Consider a denotational semantics from simply-typed $\lambda$-calculus into dependent type theory. Is that actually a (trivial) term transformation into that dependent type theory? After all, type theory has a syntax.
In fact, even set theory has a syntax*! So how do we distinguish a denotational semantics from a compositional term transformation?
Now, let's generalize to less trivial program transformations — say, transformation to continuation-passing style (or store-passing style, environment passing style, ...). You can show the same idea through a non-standard semantics (here, a continuation-passing semantics) or a term transformation into a continuation-passing term, and they're distinguished by a binding-time shift. Again, isn't the non-standard semantics also a term transformation?
This is a concrete confusion which I've observed at least twice:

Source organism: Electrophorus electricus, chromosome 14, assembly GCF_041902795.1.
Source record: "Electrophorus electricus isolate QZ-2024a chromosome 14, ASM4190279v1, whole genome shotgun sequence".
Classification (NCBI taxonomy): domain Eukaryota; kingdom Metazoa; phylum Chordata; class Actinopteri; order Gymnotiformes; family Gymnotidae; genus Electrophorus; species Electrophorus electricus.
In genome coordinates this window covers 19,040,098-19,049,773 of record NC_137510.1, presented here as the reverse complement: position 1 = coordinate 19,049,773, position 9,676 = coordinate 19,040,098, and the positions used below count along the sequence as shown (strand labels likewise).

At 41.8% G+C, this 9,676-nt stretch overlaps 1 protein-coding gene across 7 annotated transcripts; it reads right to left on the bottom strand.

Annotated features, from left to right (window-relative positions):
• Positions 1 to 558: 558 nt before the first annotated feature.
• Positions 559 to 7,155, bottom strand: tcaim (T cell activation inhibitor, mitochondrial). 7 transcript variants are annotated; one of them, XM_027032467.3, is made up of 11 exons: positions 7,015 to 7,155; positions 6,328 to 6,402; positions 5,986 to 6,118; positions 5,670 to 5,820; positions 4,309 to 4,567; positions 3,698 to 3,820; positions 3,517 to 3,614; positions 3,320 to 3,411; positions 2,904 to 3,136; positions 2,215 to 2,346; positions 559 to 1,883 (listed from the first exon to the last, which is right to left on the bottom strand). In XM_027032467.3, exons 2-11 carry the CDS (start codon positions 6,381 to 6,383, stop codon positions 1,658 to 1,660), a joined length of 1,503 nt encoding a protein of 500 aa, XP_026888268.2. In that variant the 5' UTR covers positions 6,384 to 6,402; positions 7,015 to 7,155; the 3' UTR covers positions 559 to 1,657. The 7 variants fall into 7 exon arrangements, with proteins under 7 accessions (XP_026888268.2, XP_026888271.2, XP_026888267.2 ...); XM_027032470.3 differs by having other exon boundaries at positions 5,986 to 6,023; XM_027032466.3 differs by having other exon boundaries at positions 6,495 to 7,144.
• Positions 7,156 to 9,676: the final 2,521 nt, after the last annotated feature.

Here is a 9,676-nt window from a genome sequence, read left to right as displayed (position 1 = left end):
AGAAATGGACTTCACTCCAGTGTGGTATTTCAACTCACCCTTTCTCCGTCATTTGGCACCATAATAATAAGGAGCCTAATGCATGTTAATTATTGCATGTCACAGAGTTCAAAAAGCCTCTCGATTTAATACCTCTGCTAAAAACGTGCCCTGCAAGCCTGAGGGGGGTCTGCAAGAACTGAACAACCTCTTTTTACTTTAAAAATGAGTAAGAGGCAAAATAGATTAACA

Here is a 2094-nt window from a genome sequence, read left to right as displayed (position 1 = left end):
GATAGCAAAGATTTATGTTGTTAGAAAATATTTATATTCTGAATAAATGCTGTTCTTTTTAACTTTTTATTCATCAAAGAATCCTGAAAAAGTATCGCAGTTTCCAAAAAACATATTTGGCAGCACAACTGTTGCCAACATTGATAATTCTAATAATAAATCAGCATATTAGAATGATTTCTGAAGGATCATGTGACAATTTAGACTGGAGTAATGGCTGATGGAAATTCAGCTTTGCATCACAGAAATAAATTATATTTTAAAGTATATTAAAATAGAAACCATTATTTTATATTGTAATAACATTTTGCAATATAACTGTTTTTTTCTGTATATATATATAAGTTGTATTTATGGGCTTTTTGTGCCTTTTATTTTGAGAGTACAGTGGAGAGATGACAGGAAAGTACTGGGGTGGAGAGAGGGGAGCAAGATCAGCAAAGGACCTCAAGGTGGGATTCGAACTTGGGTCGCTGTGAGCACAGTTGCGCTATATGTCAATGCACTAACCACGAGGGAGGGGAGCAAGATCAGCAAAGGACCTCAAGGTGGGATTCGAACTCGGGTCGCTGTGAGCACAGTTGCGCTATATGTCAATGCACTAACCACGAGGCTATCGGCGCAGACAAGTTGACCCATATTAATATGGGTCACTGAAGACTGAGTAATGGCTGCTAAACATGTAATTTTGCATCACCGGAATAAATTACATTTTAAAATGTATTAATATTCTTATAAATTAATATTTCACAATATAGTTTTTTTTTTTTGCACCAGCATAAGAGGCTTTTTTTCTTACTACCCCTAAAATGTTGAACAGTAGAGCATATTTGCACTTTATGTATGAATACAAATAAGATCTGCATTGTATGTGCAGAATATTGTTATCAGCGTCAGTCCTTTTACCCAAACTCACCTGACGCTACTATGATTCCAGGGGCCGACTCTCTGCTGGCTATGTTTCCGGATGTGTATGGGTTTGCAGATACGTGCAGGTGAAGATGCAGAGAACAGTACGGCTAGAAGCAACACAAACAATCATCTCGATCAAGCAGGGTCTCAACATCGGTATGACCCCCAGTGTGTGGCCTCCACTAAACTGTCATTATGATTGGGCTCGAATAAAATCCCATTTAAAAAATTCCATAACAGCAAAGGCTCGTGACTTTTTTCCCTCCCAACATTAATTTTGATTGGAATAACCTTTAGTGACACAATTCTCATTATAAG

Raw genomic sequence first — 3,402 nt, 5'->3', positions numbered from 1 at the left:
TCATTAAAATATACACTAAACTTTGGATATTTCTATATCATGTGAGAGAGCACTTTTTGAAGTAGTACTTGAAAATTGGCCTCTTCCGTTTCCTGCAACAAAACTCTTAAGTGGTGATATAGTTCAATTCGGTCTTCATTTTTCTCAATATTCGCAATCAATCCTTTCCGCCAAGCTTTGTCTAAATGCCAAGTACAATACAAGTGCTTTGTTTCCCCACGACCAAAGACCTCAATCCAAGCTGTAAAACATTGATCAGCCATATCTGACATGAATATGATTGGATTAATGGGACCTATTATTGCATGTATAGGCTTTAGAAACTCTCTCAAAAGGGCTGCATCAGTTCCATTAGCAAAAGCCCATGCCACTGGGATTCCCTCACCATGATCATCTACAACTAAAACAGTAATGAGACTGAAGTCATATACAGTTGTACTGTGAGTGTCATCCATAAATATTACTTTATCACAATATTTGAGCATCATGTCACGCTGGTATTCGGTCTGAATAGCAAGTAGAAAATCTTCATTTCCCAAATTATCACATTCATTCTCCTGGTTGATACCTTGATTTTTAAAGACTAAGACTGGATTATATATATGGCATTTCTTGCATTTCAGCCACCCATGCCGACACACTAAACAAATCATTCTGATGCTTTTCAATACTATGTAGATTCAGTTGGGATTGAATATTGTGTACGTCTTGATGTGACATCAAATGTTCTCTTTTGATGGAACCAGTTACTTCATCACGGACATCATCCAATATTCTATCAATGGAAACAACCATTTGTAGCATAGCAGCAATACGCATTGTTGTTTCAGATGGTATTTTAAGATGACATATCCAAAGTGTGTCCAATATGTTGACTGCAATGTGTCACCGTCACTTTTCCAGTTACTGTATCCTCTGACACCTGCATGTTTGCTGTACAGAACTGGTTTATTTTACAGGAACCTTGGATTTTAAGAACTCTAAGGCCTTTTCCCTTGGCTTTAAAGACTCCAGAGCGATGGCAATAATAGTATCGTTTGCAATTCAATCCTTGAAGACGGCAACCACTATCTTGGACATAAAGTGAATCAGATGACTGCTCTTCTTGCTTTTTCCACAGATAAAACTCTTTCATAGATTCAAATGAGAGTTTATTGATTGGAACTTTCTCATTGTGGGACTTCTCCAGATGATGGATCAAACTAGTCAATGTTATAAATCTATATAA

- In my work (on incremental computation) I've used a non-standard denotational semantics into type theory (a "change-passing" semantics). After a presentation of that, Gabriel Scherer remarked (kindly) that for him, that was a term transformation into a dependently typed language.
"F-ing modules" preempts this confusion — they defend their presentation of the syntax of semantic objects.
Semantic signatures. The syntax of semantic signatures is given in Figure 9. (And no, this is not an oxymoron, for in our setting the “semantic objects” we are using to model modules are merely pieces of Fω syntax.) [Emphasis added.]
*Apparently, some (non-formalists) claim that set theory is not "just syntax", but something ontologically different. I'll ignore this subtle philosophical issue; the only reference I know on it is Raymond Turner's Understanding Programming Languages.